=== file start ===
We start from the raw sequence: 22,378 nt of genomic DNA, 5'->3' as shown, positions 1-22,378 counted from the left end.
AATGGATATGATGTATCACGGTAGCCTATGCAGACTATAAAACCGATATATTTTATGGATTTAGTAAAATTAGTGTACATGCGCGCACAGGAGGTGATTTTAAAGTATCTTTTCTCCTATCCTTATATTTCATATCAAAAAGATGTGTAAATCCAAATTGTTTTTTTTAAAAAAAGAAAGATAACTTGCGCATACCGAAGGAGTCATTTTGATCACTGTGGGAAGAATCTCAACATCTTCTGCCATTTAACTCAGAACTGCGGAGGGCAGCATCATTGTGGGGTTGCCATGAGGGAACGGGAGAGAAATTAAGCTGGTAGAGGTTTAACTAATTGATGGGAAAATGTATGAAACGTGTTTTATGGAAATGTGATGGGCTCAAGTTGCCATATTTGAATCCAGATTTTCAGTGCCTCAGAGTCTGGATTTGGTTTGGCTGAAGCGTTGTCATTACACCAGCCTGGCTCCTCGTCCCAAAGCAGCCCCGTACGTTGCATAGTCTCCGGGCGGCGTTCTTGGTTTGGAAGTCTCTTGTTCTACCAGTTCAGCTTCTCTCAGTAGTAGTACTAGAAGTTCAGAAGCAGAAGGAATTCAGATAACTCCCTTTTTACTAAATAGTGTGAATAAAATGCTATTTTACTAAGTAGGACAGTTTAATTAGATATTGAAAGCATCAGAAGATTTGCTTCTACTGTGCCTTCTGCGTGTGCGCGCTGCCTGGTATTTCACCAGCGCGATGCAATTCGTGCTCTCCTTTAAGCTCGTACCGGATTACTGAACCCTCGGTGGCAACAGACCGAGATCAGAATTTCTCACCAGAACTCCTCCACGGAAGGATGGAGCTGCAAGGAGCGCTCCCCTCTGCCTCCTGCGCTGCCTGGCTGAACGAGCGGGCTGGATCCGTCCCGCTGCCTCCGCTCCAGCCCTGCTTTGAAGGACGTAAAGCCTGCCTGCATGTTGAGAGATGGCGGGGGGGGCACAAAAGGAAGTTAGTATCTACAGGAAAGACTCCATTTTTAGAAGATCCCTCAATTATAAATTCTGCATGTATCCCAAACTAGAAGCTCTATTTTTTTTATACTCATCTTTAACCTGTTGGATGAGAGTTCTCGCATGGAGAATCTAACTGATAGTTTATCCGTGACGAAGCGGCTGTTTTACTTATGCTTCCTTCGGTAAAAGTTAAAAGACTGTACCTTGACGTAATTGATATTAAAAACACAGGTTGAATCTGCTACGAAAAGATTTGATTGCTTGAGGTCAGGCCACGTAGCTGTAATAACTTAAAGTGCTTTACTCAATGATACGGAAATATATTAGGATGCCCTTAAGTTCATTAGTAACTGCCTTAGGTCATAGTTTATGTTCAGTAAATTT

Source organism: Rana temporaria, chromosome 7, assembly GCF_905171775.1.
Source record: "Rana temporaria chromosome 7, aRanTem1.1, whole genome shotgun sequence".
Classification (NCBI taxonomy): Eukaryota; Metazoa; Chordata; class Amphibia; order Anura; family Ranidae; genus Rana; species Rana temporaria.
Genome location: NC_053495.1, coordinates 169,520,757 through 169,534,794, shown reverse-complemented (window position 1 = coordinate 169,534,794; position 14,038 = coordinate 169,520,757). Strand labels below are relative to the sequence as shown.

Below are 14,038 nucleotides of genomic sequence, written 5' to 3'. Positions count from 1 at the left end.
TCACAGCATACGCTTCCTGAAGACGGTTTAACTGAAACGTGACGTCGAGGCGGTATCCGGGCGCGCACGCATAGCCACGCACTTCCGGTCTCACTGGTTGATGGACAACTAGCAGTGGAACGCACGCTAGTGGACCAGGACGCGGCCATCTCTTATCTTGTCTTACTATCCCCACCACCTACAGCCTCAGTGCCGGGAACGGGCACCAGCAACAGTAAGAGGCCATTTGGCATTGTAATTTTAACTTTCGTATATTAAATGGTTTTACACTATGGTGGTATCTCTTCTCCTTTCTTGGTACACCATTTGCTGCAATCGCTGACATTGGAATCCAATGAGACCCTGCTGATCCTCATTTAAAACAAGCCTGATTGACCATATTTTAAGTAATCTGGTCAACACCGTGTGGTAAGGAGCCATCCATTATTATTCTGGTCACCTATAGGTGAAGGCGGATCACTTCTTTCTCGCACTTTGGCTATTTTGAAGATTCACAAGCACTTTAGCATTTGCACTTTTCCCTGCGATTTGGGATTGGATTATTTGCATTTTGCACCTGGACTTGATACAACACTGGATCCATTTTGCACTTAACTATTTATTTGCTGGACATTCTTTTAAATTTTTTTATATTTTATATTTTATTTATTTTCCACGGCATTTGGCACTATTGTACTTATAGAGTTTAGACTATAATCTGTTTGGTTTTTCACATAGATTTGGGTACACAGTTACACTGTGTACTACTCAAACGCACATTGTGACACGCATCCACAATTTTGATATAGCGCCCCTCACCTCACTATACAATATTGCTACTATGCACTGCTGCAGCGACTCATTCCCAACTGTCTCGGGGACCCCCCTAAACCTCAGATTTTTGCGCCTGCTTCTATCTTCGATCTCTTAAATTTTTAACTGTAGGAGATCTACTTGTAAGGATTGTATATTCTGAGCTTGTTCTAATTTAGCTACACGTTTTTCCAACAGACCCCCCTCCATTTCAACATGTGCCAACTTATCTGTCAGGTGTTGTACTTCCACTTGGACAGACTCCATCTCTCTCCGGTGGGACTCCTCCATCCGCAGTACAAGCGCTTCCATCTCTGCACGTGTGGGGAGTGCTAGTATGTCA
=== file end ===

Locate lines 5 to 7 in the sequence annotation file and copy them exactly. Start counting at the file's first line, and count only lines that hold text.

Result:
Classification (NCBI taxonomy): Eukaryota; Metazoa; Chordata; class Amphibia; order Anura; family Ranidae; genus Rana; species Rana temporaria.
Genome location: NC_053495.1, coordinates 169,520,757 through 169,534,794, shown reverse-complemented (window position 1 = coordinate 169,534,794; position 14,038 = coordinate 169,520,757). Strand labels below are relative to the sequence as shown.

Below are 14,038 nucleotides of genomic sequence, written 5' to 3'. Positions count from 1 at the left end.